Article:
BP: My day job is in City government and demonstrably non-creative. That said, it’s not the kind of job I take home with me or worry about at all outside business hours. This gives me a lot of freedom to write screenplays and make films while also providing a steady paycheck and benefits. For me there is a huge benefit to doing something non-film-related to pay the bills. Were I say teaching screenwriting for a living it would be just close enough to what I want to do creatively that it would trick me into thinking I was doing something creative when I was in fact doing the opposite,  if you follow that. The stark and arid nature of my day job (to put it generously) is a reminder of what I want to do in film and in that regard it gives me something to constantly push against. I am also in my early 40s not my early 20s so being rash and impulsive or being willing to sleep on floors and couches to hustle toward some artistic shimmer in the distance is a faint memory. Just not possible now.

window
The Black Sea.

4) Between work, your projects, your family, how do you create a balance in your life?

BP: Without the support and understanding of my my wife – writer Margaret Malone – I would not be able to. She has been my stalwart ally and support through the years and gave me the freedom and space to write/direct/inhabit ‘the black sea’ for all the years it took, as well as all the short films I wrote/directed before hand. A lot of this is the dumb luck of who you marry/partner with. We’ve been fortunate to change/mature at the same rate and still share the same ideals and aspirations as our younger selves. It also doesn’t hurt that we both have artistic pursuits and goals and share an understanding of the process and what’s required in terms of time and energy. That said, we have two small kids at present so anything creative currently takes a backseat to more immediate demands. One example: I am only able to see a handful of films per year now and only a couple of those in the theater. Another: writing for uninterrupted stretches of time is not possible. I don’t want to imply that family is detrimental to being an artist because I think in the long term it’s the opposite: family forces an immediate widening of compassion and empthy and changes the contours of how you see the world. (Of course you’re too exhausted to do or make anything with that information in the short term.) So for me balance comes in accepting the present imbalance and having faith that one day equilibrium will return. Some days this is easier said than done.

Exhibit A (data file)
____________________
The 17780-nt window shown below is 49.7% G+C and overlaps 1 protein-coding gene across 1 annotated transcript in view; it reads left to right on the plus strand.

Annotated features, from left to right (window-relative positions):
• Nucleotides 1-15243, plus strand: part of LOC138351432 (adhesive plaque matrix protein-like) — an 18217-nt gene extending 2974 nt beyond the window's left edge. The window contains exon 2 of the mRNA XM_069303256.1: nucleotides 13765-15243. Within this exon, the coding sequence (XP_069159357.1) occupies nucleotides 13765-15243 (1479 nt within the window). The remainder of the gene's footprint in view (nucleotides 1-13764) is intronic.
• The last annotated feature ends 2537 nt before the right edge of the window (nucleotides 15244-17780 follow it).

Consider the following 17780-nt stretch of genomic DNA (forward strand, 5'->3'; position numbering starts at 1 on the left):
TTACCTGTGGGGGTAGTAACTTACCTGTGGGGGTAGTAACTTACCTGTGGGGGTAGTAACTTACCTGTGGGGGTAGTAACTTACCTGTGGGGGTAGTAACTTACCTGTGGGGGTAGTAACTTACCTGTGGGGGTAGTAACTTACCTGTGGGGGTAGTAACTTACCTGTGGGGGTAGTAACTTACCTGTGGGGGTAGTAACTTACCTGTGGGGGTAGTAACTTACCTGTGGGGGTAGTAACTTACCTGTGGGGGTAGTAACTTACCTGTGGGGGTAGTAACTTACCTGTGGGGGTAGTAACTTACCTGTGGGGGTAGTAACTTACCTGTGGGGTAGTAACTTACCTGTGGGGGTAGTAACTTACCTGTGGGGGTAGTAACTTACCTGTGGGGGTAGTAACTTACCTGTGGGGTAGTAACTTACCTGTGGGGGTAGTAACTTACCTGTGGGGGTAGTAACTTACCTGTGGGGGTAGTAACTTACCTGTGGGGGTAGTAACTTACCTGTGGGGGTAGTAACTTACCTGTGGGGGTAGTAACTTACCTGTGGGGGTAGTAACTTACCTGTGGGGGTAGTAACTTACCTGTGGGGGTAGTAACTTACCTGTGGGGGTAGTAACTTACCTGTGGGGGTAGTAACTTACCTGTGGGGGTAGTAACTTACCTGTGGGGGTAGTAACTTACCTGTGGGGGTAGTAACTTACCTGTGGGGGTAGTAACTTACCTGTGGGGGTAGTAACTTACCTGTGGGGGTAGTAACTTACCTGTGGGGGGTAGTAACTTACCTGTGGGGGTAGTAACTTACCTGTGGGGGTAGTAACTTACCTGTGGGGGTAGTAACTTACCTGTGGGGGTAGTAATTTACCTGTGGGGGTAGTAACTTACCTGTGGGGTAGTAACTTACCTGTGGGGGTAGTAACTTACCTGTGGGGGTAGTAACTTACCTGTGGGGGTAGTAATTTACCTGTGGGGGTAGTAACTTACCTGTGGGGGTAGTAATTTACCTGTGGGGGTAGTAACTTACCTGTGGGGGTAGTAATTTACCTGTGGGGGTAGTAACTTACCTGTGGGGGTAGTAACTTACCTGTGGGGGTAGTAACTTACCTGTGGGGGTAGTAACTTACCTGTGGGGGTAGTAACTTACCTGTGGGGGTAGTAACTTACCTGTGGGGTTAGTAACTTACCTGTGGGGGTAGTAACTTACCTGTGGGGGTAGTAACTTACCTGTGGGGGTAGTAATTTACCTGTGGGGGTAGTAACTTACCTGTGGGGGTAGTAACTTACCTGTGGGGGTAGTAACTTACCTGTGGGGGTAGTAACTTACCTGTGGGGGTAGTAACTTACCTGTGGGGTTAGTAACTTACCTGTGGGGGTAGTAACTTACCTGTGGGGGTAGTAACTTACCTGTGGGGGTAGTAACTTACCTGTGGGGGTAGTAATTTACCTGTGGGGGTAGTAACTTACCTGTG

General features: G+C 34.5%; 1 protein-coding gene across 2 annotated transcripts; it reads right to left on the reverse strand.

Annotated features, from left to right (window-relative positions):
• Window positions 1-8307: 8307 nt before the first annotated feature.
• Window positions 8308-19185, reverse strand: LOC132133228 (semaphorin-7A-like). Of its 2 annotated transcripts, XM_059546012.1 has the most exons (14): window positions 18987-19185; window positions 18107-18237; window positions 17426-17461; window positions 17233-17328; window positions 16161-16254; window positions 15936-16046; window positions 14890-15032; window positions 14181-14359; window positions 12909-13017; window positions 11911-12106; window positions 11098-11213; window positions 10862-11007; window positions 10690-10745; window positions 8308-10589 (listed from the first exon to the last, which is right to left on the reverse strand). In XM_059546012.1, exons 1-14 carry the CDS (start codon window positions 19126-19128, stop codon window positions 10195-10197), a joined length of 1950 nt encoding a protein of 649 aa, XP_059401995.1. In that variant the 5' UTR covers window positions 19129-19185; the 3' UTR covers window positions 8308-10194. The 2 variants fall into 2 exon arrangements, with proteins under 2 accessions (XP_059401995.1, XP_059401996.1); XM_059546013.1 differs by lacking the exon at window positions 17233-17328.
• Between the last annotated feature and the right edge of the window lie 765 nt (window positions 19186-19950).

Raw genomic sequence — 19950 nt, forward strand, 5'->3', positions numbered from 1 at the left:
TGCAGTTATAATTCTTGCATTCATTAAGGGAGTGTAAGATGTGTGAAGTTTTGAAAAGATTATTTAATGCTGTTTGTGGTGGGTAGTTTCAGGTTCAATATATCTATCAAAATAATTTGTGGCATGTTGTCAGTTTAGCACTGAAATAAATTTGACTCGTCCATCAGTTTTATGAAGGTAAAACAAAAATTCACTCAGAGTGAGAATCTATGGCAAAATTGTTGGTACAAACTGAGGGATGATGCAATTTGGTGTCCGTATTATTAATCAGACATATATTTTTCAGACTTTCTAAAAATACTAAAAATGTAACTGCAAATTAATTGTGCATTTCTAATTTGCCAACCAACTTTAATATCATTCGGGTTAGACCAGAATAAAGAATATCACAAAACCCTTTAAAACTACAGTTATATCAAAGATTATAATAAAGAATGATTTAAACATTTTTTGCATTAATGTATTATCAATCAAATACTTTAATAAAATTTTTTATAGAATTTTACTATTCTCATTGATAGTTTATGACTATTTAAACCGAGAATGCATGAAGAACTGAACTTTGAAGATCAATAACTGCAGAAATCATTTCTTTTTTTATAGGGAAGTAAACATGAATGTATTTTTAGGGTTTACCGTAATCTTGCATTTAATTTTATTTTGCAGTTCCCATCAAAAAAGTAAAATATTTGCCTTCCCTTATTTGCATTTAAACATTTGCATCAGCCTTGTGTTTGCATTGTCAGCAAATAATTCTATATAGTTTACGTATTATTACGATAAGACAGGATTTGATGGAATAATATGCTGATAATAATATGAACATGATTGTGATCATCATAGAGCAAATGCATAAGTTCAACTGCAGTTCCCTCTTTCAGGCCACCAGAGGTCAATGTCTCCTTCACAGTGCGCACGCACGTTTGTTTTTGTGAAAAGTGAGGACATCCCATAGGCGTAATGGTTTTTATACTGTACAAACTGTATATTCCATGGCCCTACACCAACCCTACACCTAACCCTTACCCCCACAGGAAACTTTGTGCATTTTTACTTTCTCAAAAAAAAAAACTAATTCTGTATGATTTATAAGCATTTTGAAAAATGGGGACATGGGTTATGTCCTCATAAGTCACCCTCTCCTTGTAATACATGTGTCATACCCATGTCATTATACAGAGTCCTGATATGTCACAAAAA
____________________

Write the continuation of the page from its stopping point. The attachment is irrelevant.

film camera2
Brian’s a badass who shot 16mm on The Black Sea. 

5) What’s going on with your film?

BP: I am thrilled about the black sea, both with how it turned out and that we pulled off a feature on Super 16 with the smallest of budgets. And especially proud that the great work of the actors and my collaborators can now be seen and heard and appreciated. It took a long time to make this movie and it resonates on a such deep personal level for me that it’s difficult to be objective about. I suspect certain parts of the narrative and tone will be polarizing or off-putting but those are the types of movies I love.. We are now out to film festivals and waiting to hear if/where we get in. The film’s reception will dictate my next move with regard to theatrical/online distribution etc. All that stuff is new to me and there is a learning curve, especially with business models/options changing seemingly by the hour. Now that the movie is done I am lining up my next project/s – I have several feature scripts ready to shoot – and very excited to get them up on their feet. I am actively seeking producers and/or money, preferably both. Meantime I am also a founding member of Great Notion, a new Portland-based film collective comprised of myself and 3 other directors (Scott Ballard, Dicky Dahl, Edward P. Davee) which aims to support the work of its members and their narrative feature films. Each of us has a feature coming out in the next year or so. It’s an exciting time!

Thanks, Brian! We’ll be back with more from Brian next week! Until then, please check out the trailer for ‘The Black Sea.’

Finally, selfless plug: My film Future Perfect is streaming on Seed&Spark. Give it a watch, and check out a slew of other films. You can watch the trailer and the film HERE.
 
Thanks all! I’ll be back soon with a personal update about how my #RealWorldArt is going.
-Liam